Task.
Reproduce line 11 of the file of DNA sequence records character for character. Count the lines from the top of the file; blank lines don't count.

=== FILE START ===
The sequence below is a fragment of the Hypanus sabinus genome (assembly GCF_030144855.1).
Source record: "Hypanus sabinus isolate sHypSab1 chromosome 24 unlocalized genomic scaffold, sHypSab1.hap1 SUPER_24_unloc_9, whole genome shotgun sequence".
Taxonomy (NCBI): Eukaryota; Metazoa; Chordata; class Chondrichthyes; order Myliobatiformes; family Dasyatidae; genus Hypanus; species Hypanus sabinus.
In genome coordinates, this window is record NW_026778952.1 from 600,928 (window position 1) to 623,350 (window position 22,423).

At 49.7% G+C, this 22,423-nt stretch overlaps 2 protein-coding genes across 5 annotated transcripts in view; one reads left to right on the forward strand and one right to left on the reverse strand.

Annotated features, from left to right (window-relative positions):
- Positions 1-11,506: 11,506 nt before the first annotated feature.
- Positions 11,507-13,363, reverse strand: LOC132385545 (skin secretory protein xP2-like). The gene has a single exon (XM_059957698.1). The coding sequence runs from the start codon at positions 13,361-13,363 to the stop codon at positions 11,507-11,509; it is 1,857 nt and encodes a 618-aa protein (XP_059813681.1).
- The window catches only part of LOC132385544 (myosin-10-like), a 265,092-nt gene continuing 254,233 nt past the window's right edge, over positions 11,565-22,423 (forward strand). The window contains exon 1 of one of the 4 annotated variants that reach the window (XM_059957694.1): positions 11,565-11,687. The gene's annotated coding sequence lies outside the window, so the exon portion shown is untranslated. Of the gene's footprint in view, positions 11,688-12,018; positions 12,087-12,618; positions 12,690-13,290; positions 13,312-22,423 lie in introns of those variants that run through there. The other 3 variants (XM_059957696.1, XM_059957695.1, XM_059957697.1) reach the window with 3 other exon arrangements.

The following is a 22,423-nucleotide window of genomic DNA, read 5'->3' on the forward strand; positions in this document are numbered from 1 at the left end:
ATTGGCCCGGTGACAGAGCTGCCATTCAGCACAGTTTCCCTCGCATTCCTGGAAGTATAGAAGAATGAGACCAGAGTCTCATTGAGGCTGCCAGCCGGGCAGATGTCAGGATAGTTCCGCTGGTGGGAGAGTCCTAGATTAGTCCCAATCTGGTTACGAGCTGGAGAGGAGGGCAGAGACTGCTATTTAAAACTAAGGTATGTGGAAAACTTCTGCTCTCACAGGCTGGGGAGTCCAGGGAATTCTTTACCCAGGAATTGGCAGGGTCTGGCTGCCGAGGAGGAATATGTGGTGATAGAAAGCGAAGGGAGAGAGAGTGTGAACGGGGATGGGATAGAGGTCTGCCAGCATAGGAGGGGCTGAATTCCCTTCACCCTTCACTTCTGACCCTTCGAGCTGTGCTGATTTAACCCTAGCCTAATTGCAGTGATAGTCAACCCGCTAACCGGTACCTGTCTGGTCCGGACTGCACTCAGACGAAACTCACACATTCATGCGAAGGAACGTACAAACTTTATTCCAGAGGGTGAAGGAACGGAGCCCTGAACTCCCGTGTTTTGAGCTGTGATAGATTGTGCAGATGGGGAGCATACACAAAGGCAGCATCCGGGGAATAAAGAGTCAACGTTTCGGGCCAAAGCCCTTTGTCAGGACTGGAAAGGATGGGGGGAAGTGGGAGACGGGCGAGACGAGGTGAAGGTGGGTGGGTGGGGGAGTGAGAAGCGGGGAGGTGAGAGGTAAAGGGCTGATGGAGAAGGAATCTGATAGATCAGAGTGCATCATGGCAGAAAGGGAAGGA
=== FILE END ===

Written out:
ATTGGCCCGGTGACAGAGCTGCCATTCAGCACAGTTTCCCTCGCATTCCTGGAAGTATAGAAGAATGAGACCAGAGTCTCATTGAGGCTGCCAGCCGGGCAGATGTCAGGATAGTTCCGCTGGTGGGAGAGTCCTAGATTAGTCCCAATCTGGTTACGAGCTGGAGAGGAGGGCAGAGACTGCTATTTAAAACTAAGGTATGTGGAAAACTTCTGCTCTCACAGGCTGGGGAGTCCAGGGAATTCTTTACCCAGGAATTGGCAGGGTCTGGCTGCCGAGGAGGAATATGTGGTGATAGAAAGCGAAGGGAGAGAGAGTGTGAACGGGGATGGGATAGAGGTCTGCCAGCATAGGAGGGGCTGAATTCCCTTCACCCTTCACTTCTGACCCTTCGAGCTGTGCTGATTTAACCCTAGCCTAATTGCAGTGATAGTCAACCCGCTAACCGGTACCTGTCTGGTCCGGACTGCACTCAGACGAAACTCACACATTCATGCGAAGGAACGTACAAACTTTATTCCAGAGGGTGAAGGAACGGAGCCCTGAACTCCCGTGTTTTGAGCTGTGATAGATTGTGCAGATGGGGAGCATACACAAAGGCAGCATCCGGGGAATAAAGAGTCAACGTTTCGGGCCAAAGCCCTTTGTCAGGACTGGAAAGGATGGGGGGAAGTGGGAGACGGGCGAGACGAGGTGAAGGTGGGTGGGTGGGGGAGTGAGAAGCGGGGAGGTGAGAGGTAAAGGGCTGATGGAGAAGGAATCTGATAGATCAGAGTGCATCATGGCAGAAAGGGAAGGA